“We have established that feed and feed ingredients may act as a vehicle to transfer the virus,” said Kansas State University’s Jason Woodworth, an associate professor of animal sciences and industry. “This is extremely important because feed and ingredients are not normally considered a vector in transmitting diseases.”
In the university’s Veterinary Diagnostics Laboratory, Benjamin Hause, an assistant professor, led a research team that identified a new pestivirus that killed pigs in North Carolina. In pigs, the virus is similar to Parkinson’s disease in humans.
In early 2016, Hause’s lab also reported the first formal identification and characterization of porcine parainfluenza virus 1 from U.S. pigs, which had previously only been detected in Asia. This work will help lead to vaccines.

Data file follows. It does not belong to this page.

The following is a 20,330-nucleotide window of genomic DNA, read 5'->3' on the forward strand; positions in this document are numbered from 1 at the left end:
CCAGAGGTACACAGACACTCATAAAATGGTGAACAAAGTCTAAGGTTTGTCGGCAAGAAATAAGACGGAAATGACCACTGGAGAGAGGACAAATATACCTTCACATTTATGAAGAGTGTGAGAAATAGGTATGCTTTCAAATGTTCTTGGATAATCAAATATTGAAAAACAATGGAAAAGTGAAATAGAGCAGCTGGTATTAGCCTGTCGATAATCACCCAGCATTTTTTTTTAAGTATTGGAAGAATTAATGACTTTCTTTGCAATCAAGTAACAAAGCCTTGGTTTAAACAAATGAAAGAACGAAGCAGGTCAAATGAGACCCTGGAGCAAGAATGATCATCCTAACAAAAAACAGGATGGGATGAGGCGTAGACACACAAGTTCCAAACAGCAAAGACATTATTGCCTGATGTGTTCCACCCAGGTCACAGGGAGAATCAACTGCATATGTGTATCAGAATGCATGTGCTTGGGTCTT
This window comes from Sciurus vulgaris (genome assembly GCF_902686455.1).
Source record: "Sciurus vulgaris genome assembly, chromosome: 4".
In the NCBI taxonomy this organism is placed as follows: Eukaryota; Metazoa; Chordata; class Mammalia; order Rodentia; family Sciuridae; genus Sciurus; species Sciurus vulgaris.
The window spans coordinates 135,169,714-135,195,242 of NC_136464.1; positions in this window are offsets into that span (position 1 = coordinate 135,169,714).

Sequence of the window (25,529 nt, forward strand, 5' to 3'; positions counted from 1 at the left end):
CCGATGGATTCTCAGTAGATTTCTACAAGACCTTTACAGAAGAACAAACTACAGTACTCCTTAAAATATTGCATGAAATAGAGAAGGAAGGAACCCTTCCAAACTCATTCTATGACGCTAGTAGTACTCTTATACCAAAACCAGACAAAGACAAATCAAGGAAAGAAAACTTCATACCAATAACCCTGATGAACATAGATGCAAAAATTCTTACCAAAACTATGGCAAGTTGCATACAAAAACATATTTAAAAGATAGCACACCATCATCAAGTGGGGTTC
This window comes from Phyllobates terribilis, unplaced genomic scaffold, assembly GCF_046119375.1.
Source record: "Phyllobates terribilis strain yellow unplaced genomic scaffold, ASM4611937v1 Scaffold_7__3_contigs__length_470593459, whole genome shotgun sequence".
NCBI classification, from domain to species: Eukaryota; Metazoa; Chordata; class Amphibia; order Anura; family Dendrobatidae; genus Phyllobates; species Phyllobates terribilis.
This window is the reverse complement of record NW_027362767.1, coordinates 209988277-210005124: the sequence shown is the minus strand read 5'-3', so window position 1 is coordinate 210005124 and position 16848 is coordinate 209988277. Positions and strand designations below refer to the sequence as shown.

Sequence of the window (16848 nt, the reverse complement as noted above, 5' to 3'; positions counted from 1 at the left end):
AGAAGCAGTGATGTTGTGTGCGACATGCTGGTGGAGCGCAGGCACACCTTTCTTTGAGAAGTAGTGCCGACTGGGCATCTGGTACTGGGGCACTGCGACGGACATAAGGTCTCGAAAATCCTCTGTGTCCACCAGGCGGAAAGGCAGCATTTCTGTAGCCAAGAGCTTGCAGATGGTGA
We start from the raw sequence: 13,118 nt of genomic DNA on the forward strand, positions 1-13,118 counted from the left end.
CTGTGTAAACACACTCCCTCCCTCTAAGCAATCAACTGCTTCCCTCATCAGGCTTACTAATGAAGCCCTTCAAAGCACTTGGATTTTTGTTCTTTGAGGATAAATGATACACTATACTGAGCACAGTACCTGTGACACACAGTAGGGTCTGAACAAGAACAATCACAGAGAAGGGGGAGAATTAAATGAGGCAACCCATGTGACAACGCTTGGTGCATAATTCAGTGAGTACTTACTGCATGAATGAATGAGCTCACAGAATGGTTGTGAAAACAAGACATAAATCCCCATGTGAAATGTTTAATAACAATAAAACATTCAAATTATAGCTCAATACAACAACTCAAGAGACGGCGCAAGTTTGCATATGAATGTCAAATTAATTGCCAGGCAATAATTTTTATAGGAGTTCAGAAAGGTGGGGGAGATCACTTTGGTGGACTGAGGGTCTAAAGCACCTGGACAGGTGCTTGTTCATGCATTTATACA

“This virus does not typically cause severe disease, but it’s the kind of disease that causes an infected pig to fall behind,” Hause said. “A pig will get a mild cold, won’t eat as well, wean as fast or take off like its litter mates, so there is likely economic significance with the disease.”
Research benefits people, animals
Rowland said that beyond such major projects as discovering pigs resistant to PRRS, Kansas State University is supporting swine research that is for the common good. “As researchers, we are free to pursue the problemsthat we want to pursue, the problems that will do the most good,” he said. “It’s not just studying a virus, it’s a philosophy.
“To do swine work in a cow state is remarkable,” he said. “Kansas State University has allowed us to do this work, and I think what that reflects is that the university chooses to pursue excellence, regardless of area, as opposed to doing research only in targeted areas.”